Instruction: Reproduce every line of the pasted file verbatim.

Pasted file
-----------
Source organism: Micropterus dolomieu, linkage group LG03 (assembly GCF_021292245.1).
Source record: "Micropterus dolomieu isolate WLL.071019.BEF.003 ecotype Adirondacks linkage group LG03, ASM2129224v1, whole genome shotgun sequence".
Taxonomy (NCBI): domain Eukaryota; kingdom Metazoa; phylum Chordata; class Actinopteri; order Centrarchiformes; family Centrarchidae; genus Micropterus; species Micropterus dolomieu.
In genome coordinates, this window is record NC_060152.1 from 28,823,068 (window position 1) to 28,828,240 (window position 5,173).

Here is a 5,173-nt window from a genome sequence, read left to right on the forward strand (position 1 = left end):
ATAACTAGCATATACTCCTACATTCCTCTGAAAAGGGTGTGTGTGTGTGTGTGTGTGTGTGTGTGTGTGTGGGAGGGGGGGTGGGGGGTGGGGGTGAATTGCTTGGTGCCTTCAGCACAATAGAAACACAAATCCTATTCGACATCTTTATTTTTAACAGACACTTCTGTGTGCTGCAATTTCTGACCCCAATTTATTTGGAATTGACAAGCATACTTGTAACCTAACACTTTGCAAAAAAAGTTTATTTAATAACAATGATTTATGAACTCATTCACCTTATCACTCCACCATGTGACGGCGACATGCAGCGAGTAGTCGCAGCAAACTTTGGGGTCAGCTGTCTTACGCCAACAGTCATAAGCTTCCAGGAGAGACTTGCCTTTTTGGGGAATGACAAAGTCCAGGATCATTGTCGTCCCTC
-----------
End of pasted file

Source organism: Micropterus dolomieu, linkage group LG03 (assembly GCF_021292245.1).
Source record: "Micropterus dolomieu isolate WLL.071019.BEF.003 ecotype Adirondacks linkage group LG03, ASM2129224v1, whole genome shotgun sequence".
Taxonomy (NCBI): domain Eukaryota; kingdom Metazoa; phylum Chordata; class Actinopteri; order Centrarchiformes; family Centrarchidae; genus Micropterus; species Micropterus dolomieu.
In genome coordinates, this window is record NC_060152.1 from 28,823,068 (window position 1) to 28,828,240 (window position 5,173).

Here is a 5,173-nt window from a genome sequence, read left to right on the forward strand (position 1 = left end):
ATAACTAGCATATACTCCTACATTCCTCTGAAAAGGGTGTGTGTGTGTGTGTGTGTGTGTGTGTGTGTGTGGGAGGGGGGGTGGGGGGTGGGGGTGAATTGCTTGGTGCCTTCAGCACAATAGAAACACAAATCCTATTCGACATCTTTATTTTTAACAGACACTTCTGTGTGCTGCAATTTCTGACCCCAATTTATTTGGAATTGACAAGCATACTTGTAACCTAACACTTTGCAAAAAAAGTTTATTTAATAACAATGATTTATGAACTCATTCACCTTATCACTCCACCATGTGACGGCGACATGCAGCGAGTAGTCGCAGCAAACTTTGGGGTCAGCTGTCTTACGCCAACAGTCATAAGCTTCCAGGAGAGACTTGCCTTTTTGGGGAATGACAAAGTCCAGGATCATTGTCGTCCCTC